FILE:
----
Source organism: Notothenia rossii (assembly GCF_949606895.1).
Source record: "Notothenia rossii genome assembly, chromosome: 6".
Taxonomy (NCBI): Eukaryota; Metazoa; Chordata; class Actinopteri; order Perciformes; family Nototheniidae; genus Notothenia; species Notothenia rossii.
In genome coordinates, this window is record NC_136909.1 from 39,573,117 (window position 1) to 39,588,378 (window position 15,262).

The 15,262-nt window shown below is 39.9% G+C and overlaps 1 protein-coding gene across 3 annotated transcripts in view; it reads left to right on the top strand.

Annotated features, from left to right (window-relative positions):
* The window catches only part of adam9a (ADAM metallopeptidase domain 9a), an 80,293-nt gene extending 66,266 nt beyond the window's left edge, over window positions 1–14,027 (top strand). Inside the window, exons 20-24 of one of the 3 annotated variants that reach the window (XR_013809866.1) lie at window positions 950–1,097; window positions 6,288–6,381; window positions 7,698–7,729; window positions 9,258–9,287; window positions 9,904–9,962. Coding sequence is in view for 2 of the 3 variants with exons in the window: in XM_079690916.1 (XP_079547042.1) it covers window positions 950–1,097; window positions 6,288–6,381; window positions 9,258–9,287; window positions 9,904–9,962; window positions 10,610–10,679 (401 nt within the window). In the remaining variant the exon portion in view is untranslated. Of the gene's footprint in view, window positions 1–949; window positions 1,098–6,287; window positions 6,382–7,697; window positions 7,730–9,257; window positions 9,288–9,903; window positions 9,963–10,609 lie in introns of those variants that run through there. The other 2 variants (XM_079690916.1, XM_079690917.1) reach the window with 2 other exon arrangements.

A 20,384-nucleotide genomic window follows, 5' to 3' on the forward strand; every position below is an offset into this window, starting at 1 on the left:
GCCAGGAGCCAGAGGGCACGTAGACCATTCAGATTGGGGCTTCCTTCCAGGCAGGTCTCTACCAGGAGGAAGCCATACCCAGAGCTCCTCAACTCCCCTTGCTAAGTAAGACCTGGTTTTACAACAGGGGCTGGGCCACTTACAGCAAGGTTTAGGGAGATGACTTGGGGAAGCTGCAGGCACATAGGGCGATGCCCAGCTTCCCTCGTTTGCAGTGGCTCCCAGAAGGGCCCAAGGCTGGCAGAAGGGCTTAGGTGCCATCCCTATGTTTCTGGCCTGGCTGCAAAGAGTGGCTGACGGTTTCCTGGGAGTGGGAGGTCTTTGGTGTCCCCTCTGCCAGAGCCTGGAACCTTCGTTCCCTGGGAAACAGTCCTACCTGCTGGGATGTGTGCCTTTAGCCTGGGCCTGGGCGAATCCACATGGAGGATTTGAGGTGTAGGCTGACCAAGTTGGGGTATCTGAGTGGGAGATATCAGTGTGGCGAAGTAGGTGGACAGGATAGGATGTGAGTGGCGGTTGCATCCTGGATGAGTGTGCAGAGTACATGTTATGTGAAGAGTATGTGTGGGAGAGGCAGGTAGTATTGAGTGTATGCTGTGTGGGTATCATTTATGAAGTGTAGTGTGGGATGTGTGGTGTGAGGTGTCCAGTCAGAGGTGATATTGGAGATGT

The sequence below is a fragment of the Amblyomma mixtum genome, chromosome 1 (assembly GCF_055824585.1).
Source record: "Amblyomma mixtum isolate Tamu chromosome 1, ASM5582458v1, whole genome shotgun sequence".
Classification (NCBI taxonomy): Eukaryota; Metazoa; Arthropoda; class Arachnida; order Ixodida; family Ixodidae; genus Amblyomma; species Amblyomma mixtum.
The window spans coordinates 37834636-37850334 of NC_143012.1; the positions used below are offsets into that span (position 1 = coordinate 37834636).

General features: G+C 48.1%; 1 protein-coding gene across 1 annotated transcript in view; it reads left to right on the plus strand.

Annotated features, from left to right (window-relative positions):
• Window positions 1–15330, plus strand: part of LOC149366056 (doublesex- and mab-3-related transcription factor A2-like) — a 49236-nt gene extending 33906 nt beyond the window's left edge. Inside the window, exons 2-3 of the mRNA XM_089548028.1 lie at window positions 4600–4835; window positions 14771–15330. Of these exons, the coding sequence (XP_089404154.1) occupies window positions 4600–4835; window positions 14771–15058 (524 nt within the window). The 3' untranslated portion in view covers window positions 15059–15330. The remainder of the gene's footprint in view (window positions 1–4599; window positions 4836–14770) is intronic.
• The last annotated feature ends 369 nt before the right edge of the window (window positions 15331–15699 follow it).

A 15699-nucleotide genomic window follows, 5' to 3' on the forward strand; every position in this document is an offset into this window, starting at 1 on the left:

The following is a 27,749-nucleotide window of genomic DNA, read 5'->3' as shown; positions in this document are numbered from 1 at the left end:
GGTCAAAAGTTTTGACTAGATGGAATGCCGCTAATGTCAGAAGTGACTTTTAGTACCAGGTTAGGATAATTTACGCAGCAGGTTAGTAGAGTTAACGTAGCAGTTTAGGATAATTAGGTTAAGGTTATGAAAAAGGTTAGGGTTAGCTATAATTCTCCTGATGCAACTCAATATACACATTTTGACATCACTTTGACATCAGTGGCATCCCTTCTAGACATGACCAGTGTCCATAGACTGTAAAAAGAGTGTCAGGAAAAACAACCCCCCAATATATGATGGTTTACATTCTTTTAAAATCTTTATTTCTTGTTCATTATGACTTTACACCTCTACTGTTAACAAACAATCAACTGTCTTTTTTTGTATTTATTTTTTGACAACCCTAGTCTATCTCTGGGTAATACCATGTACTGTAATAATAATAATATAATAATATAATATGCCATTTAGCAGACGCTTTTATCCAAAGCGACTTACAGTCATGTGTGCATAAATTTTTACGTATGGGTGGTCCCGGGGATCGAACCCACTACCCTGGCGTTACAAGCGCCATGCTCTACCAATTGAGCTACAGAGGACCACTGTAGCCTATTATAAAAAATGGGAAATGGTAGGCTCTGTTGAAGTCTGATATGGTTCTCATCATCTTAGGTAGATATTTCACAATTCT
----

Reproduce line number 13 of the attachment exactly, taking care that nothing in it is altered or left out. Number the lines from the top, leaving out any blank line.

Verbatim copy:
The window spans coordinates 37834636-37850334 of NC_143012.1; the positions used below are offsets into that span (position 1 = coordinate 37834636).